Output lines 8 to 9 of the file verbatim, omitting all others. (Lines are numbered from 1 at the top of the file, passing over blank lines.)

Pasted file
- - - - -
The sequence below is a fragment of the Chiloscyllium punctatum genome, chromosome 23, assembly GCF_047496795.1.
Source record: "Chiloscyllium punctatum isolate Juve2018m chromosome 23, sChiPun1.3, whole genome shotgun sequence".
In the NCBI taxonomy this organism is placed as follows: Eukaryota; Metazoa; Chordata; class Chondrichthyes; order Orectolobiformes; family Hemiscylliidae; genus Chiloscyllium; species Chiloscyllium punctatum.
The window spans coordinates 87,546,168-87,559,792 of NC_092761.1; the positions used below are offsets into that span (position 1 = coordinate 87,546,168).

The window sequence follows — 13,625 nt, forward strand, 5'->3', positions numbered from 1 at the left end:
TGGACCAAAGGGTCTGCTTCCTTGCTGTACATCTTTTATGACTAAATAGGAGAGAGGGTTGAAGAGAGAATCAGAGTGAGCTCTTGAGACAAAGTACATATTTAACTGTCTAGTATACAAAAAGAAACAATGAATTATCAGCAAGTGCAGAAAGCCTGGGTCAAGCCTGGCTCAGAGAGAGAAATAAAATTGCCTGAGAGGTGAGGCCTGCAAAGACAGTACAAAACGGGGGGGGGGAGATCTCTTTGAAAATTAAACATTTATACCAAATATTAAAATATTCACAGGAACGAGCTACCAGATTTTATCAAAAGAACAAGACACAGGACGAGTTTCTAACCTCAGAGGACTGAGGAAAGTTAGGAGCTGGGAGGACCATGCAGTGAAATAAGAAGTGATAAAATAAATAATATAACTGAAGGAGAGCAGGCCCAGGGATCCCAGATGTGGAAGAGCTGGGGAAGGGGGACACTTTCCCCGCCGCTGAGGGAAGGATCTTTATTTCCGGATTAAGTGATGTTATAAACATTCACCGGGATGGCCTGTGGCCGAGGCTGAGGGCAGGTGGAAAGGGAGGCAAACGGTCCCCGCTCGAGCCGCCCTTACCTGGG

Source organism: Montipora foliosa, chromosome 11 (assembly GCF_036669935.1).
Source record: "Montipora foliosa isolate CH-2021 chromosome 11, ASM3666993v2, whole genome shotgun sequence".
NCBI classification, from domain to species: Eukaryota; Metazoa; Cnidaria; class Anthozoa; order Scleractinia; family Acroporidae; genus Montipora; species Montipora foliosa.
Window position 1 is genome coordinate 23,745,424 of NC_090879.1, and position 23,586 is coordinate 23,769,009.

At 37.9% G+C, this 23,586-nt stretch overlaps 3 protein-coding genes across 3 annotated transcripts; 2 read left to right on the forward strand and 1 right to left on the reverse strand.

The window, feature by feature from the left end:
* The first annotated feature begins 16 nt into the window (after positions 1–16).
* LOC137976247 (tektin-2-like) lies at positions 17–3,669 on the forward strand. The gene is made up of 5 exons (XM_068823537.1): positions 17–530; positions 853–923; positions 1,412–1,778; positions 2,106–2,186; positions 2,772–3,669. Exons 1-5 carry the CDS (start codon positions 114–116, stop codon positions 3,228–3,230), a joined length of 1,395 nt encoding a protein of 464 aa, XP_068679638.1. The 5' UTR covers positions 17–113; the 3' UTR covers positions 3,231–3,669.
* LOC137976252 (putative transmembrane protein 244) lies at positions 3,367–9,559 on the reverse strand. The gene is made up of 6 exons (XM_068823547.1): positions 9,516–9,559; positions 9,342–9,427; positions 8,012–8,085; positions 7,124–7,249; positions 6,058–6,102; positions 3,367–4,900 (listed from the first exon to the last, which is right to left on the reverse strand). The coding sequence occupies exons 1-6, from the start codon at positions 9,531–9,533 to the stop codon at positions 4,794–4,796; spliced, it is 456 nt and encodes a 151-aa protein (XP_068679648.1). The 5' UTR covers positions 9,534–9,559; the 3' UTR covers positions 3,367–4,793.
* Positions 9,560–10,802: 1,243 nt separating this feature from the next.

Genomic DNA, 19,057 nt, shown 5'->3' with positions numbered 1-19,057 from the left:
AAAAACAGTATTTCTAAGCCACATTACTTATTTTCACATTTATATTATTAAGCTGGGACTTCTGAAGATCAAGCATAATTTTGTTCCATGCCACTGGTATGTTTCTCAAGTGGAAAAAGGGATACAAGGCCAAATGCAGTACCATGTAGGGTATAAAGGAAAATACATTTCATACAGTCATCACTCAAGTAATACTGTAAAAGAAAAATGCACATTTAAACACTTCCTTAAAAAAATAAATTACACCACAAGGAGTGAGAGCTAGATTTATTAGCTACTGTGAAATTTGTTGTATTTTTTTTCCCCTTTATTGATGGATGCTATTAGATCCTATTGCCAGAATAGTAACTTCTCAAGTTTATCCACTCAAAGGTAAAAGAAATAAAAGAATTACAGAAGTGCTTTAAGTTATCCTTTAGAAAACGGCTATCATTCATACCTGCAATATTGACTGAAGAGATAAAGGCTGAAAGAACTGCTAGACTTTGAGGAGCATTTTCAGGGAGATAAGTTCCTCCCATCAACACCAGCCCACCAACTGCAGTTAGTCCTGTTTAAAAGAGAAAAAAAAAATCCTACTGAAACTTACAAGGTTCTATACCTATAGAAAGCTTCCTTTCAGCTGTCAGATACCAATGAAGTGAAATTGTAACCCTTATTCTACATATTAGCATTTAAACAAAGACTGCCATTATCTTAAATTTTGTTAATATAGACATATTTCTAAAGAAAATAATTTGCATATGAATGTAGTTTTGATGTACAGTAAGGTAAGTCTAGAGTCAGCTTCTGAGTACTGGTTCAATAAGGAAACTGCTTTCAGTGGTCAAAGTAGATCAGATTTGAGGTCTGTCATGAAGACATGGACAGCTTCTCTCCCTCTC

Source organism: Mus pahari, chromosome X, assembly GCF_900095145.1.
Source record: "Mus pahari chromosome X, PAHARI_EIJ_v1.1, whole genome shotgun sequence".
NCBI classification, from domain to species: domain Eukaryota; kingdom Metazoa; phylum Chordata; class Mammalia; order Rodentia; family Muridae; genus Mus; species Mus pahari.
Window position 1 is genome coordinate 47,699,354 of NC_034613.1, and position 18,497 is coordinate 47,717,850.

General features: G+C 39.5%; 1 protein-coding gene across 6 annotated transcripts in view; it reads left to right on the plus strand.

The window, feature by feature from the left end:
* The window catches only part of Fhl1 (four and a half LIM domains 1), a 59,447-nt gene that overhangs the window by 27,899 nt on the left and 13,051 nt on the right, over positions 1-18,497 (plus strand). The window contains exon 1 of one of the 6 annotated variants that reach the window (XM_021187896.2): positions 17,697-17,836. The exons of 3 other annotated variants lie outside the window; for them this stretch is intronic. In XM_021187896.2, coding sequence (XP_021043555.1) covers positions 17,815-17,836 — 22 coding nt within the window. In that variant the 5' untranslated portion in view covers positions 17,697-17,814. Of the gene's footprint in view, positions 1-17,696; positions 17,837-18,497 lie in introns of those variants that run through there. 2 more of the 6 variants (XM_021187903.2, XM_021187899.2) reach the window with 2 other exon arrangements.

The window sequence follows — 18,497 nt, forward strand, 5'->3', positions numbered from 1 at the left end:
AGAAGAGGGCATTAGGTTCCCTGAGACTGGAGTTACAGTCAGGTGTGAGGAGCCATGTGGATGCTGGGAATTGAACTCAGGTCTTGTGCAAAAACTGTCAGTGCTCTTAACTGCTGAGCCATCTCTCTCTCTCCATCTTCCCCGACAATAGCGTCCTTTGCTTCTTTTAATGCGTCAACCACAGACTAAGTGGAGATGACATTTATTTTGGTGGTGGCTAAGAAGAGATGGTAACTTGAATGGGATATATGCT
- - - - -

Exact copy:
Source record: "Montipora foliosa isolate CH-2021 chromosome 11, ASM3666993v2, whole genome shotgun sequence".
NCBI classification, from domain to species: Eukaryota; Metazoa; Cnidaria; class Anthozoa; order Scleractinia; family Acroporidae; genus Montipora; species Montipora foliosa.